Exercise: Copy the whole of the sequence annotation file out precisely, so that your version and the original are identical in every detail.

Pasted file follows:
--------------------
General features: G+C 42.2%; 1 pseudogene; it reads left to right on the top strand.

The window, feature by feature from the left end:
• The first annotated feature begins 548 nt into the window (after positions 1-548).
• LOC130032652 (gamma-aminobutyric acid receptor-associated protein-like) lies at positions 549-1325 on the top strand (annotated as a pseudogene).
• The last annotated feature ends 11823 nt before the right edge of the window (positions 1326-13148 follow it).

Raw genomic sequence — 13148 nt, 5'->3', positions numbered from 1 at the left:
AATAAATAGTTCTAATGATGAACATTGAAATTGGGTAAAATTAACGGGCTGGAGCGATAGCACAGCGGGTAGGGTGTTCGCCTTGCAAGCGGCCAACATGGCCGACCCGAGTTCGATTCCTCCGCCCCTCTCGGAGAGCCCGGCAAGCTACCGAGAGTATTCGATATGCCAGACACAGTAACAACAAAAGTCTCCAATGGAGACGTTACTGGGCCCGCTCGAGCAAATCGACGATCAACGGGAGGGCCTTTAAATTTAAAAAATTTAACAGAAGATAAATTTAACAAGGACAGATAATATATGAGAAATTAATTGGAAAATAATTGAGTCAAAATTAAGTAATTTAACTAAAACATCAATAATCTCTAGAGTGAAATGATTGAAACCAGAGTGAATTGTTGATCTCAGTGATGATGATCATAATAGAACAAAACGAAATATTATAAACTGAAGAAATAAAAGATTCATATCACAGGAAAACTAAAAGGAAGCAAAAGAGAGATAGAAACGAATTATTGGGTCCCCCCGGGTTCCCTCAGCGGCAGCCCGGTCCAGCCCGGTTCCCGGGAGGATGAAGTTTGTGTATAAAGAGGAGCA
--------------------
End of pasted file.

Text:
General features: G+C 42.2%; 1 pseudogene; it reads left to right on the top strand.

The window, feature by feature from the left end:
• The first annotated feature begins 548 nt into the window (after positions 1-548).
• LOC130032652 (gamma-aminobutyric acid receptor-associated protein-like) lies at positions 549-1325 on the top strand (annotated as a pseudogene).
• The last annotated feature ends 11823 nt before the right edge of the window (positions 1326-13148 follow it).

Raw genomic sequence — 13148 nt, 5'->3', positions numbered from 1 at the left:
AATAAATAGTTCTAATGATGAACATTGAAATTGGGTAAAATTAACGGGCTGGAGCGATAGCACAGCGGGTAGGGTGTTCGCCTTGCAAGCGGCCAACATGGCCGACCCGAGTTCGATTCCTCCGCCCCTCTCGGAGAGCCCGGCAAGCTACCGAGAGTATTCGATATGCCAGACACAGTAACAACAAAAGTCTCCAATGGAGACGTTACTGGGCCCGCTCGAGCAAATCGACGATCAACGGGAGGGCCTTTAAATTTAAAAAATTTAACAGAAGATAAATTTAACAAGGACAGATAATATATGAGAAATTAATTGGAAAATAATTGAGTCAAAATTAAGTAATTTAACTAAAACATCAATAATCTCTAGAGTGAAATGATTGAAACCAGAGTGAATTGTTGATCTCAGTGATGATGATCATAATAGAACAAAACGAAATATTATAAACTGAAGAAATAAAAGATTCATATCACAGGAAAACTAAAAGGAAGCAAAAGAGAGATAGAAACGAATTATTGGGTCCCCCCGGGTTCCCTCAGCGGCAGCCCGGTCCAGCCCGGTTCCCGGGAGGATGAAGTTTGTGTATAAAGAGGAGCA